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A Building Crisis: UK Construction Workers Suicide Epidemic is a Quiet Danger

By Aaron Wilson, MD, Chief Medical Officer, Sierra Tucson 

In a profession where showing your vulnerability could be condemned as a weakness, it easy to see how the country’s construction industry suicide epidemic has burgeoned into what could be considered a modern-day behavioural health plague. The highest suicide rates of any profession, between 2011 and 2015, more than 1,400 UK construction workers took their own lives, according the Office of National Statistics.

For construction contractors and managers, who are beholden to their clients to provide spot-on estimates, economical sourcing of the right materials for the project, accurate supplies and necessary equipment, and precise scheduling to get the job done – all while managing stringent time-is-money deadlines, it’s no wonder that the emotional health of their workers may or may not be top-of-mind. The real question is what daily signs are being missed?

The signs: 

  1. Chronic Tardiness/Absenteeism – Not being aware of responsibilities is common when individuals are depressed. Their world is closing in on them and what’s happening outside the confines of their world bears little consequence to them. Take note of those who are continually showing up late or racking up sick days.
  2. Isolating from Peers – When someone has a plan to withdraw from life, they often withdraw from others. They feel like a burden to their own family, friends and co-workers and develop a pervasive feeling that “everyone would be better off without me.”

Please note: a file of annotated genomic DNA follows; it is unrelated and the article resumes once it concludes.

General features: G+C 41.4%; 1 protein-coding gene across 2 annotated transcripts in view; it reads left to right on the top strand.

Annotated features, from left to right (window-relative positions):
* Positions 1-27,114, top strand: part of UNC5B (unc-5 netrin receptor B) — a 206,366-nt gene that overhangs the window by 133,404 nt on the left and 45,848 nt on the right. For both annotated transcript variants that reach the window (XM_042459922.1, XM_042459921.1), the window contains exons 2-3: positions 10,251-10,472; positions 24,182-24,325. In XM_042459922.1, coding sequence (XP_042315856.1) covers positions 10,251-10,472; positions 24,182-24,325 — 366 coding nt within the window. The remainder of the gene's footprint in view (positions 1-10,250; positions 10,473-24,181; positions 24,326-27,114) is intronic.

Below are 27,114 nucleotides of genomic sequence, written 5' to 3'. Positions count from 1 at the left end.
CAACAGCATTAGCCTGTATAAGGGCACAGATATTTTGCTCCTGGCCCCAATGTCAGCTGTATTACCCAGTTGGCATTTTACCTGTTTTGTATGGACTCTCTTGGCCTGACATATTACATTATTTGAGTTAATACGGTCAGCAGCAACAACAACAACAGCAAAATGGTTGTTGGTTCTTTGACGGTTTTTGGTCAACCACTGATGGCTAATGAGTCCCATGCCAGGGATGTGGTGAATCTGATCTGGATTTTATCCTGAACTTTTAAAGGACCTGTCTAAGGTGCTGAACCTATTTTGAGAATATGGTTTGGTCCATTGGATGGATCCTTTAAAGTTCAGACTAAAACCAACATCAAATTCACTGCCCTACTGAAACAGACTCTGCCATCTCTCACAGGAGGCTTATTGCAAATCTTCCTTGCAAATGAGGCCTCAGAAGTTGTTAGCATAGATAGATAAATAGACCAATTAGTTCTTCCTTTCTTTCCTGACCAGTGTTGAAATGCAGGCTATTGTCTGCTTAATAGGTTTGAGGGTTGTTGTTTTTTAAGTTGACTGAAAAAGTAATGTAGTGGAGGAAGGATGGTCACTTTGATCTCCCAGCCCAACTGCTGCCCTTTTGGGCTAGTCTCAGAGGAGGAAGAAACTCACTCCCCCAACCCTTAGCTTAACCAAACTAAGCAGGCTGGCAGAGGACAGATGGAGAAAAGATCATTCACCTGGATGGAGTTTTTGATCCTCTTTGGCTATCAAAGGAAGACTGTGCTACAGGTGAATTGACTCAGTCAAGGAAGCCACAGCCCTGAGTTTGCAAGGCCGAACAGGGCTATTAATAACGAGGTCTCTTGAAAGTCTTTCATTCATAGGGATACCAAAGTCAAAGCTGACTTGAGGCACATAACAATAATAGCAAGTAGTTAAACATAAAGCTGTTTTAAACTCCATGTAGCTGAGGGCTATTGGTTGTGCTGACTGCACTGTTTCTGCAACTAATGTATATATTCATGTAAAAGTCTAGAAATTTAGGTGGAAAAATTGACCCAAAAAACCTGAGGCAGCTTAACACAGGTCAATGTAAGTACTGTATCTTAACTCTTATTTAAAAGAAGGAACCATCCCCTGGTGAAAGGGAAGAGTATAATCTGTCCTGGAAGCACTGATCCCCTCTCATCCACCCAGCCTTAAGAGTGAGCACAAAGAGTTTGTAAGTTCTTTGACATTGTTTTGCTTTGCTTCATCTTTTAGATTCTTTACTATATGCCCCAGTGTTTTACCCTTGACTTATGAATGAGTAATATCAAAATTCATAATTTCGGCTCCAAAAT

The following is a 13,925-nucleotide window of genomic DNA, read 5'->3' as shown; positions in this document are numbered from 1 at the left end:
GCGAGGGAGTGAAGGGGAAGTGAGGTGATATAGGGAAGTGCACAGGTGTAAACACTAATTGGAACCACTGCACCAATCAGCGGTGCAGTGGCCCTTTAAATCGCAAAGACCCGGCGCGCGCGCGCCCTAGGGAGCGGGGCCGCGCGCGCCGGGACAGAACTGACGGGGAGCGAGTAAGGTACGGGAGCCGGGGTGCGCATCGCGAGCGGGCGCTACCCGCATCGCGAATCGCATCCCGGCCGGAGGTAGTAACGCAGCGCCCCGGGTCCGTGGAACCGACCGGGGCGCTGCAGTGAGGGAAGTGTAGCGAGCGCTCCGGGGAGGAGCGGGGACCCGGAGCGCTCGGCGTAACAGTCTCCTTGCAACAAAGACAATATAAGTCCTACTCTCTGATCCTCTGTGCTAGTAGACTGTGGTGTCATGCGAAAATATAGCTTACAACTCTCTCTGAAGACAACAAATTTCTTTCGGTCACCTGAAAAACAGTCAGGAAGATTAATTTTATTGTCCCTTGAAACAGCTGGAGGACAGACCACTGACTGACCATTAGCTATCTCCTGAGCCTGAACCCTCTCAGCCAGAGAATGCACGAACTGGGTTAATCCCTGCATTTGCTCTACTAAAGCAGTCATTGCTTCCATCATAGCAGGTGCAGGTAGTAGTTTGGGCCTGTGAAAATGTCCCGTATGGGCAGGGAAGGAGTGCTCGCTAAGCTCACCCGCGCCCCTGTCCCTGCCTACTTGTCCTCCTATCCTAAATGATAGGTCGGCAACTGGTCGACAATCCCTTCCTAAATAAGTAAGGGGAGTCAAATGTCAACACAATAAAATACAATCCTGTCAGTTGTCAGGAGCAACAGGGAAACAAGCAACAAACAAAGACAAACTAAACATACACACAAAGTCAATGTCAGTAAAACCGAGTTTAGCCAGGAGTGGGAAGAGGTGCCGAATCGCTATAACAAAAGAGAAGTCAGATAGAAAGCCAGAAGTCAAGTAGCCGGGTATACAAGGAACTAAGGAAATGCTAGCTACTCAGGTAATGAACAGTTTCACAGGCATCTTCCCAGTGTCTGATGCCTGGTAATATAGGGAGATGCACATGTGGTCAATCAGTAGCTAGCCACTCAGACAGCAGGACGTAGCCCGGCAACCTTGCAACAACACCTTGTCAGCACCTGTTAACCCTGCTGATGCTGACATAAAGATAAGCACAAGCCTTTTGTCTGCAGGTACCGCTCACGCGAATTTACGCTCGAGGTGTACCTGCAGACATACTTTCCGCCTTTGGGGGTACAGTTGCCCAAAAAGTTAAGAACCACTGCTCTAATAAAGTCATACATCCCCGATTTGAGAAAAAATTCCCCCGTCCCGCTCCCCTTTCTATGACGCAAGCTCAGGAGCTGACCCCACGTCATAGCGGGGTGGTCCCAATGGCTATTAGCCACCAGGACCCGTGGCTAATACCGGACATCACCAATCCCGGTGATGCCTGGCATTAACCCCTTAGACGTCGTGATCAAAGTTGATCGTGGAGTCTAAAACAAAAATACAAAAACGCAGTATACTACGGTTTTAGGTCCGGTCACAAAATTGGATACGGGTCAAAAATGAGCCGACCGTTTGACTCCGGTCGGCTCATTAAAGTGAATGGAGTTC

3. Increase in Alcohol and Substance Abuse – Too often individuals turn to drinking to self-medicate through hard times, or just to escape reality. With its sedative-like effects, alcohol can actually increase depression and lower inhibitions which can be a dangerous combination.
  4. Mood Swings/Changes in Behaviour – Mood swings happen, but extreme fluctuations and becoming quick to anger are sure signs of trouble. Be on the lookout for changes in how individuals react to seemingly small stressors. Men, especially, manifest their anguish and worry in the form of anger.
  5. Trouble on the Homefront – Oftentimes it is easier to hold it together at work than it is at home. When individuals experience more and more problems with a spouse that could be a sign that his/her life is unravelling.
  6. Inferior Work Performance – Perhaps there’s no more dangerous industry to work in when depressed than the construction industry. Working with heavy equipment and the responsibility for the safety of others is a big reason why employers need to be ultra-aware of their employees’ emotional state.
  7. Chronic Physical Pain – The spiral of substance abuse many times starts with the abuse of painkillers such as opioids. The physical labor associated with construction isn’t uncommon and your employees may be getting hooked on substances to help them survive their pain.

How to help:

  1. Create a Non-judgmental Atmosphere – There should be no shame in seeking help. Educate your team. Encourage them to come to you when they are stressed or need help.
  2. Confront the Issue – Don’t tiptoe around the problem. Instead, have direct conversations. Expect to hear denials or a minimisation of their woes, but keep digging.
  3. Stomp out the Stigma – Remove the perception that they will be admonished or shamed for their openness with you.
  4. Be Empathetic – Let your workers know that this is not going to end their career or damage your respect for them. Emotional pain is as real and as debilitating as physical pain – and often, more so when it comes to suicidal thoughts.
  5. Suggest Help – Have them consider seeing an EAP counsellor, therapist or even finding a residential treatment program. Professional are trained and ready to help. They can open the door to a new life.

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